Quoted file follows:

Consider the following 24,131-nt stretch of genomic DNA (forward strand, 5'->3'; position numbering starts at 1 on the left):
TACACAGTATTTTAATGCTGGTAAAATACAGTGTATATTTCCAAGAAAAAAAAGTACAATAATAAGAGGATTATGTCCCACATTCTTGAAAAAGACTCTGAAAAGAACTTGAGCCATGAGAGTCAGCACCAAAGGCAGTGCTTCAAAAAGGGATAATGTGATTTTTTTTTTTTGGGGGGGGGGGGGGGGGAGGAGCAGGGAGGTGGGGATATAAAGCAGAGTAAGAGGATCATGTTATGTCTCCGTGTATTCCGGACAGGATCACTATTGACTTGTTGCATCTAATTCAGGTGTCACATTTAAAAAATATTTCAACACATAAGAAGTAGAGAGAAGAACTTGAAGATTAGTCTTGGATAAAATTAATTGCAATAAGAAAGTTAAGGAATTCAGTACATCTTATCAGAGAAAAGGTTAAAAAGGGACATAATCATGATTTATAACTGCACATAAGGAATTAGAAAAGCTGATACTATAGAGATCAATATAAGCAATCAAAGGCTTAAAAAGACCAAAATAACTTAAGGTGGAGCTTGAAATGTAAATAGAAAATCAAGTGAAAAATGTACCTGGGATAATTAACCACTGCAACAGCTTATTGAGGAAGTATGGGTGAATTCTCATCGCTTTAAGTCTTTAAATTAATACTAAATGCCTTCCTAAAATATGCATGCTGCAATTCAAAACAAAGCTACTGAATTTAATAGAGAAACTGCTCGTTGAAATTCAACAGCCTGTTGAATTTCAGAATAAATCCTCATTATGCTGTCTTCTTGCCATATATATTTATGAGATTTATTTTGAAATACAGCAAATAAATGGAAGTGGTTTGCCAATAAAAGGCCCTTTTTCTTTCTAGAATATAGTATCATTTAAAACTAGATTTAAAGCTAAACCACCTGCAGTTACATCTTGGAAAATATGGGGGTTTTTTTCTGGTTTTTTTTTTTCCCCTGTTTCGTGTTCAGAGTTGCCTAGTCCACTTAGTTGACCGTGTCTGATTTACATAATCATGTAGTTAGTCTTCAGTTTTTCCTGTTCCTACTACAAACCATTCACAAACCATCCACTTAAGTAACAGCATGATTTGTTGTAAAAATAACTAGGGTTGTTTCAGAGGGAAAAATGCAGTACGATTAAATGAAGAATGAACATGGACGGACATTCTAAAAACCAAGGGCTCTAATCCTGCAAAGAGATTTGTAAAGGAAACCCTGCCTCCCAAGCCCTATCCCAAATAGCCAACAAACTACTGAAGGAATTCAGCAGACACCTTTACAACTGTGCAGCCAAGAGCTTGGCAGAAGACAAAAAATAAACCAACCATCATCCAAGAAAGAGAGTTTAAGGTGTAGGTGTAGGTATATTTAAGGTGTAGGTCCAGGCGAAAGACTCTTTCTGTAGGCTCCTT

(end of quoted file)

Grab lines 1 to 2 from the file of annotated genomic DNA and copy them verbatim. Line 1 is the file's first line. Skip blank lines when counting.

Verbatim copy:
Consider the following 24,131-nt stretch of genomic DNA (forward strand, 5'->3'; position numbering starts at 1 on the left):
TACACAGTATTTTAATGCTGGTAAAATACAGTGTATATTTCCAAGAAAAAAAAGTACAATAATAAGAGGATTATGTCCCACATTCTTGAAAAAGACTCTGAAAAGAACTTGAGCCATGAGAGTCAGCACCAAAGGCAGTGCTTCAAAAAGGGATAATGTGATTTTTTTTTTTTGGGGGGGGGGGGGGGGGAGGAGCAGGGAGGTGGGGATATAAAGCAGAGTAAGAGGATCATGTTATGTCTCCGTGTATTCCGGACAGGATCACTATTGACTTGTTGCATCTAATTCAGGTGTCACATTTAAAAAATATTTCAACACATAAGAAGTAGAGAGAAGAACTTGAAGATTAGTCTTGGATAAAATTAATTGCAATAAGAAAGTTAAGGAATTCAGTACATCTTATCAGAGAAAAGGTTAAAAAGGGACATAATCATGATTTATAACTGCACATAAGGAATTAGAAAAGCTGATACTATAGAGATCAATATAAGCAATCAAAGGCTTAAAAAGACCAAAATAACTTAAGGTGGAGCTTGAAATGTAAATAGAAAATCAAGTGAAAAATGTACCTGGGATAATTAACCACTGCAACAGCTTATTGAGGAAGTATGGGTGAATTCTCATCGCTTTAAGTCTTTAAATTAATACTAAATGCCTTCCTAAAATATGCATGCTGCAATTCAAAACAAAGCTACTGAATTTAATAGAGAAACTGCTCGTTGAAATTCAACAGCCTGTTGAATTTCAGAATAAATCCTCATTATGCTGTCTTCTTGCCATATATATTTATGAGATTTATTTTGAAATACAGCAAATAAATGGAAGTGGTTTGCCAATAAAAGGCCCTTTTTCTTTCTAGAATATAGTATCATTTAAAACTAGATTTAAAGCTAAACCACCTGCAGTTACATCTTGGAAAATATGGGGGTTTTTTTCTGGTTTTTTTTTTTCCCCTGTTTCGTGTTCAGAGTTGCCTAGTCCACTTAGTTGACCGTGTCTGATTTACATAATCATGTAGTTAGTCTTCAGTTTTTCCTGTTCCTACTACAAACCATTCACAAACCATCCACTTAAGTAACAGCATGATTTGTTGTAAAAATAACTAGGGTTGTTTCAGAGGGAAAAATGCAGTACGATTAAATGAAGAATGAACATGGACGGACATTCTAAAAACCAAGGGCTCTAATCCTGCAAAGAGATTTGTAAAGGAAACCCTGCCTCCCAAGCCCTATCCCAAATAGCCAACAAACTACTGAAGGAATTCAGCAGACACCTTTACAACTGTGCAGCCAAGAGCTTGGCAGAAGACAAAAAATAAACCAACCATCATCCAAGAAAGAGAGTTTAAGGTGTAGGTGTAGGTATATTTAAGGTGTAGGTCCAGGCGAAAGACTCTTTCTGTAGGCTCCTT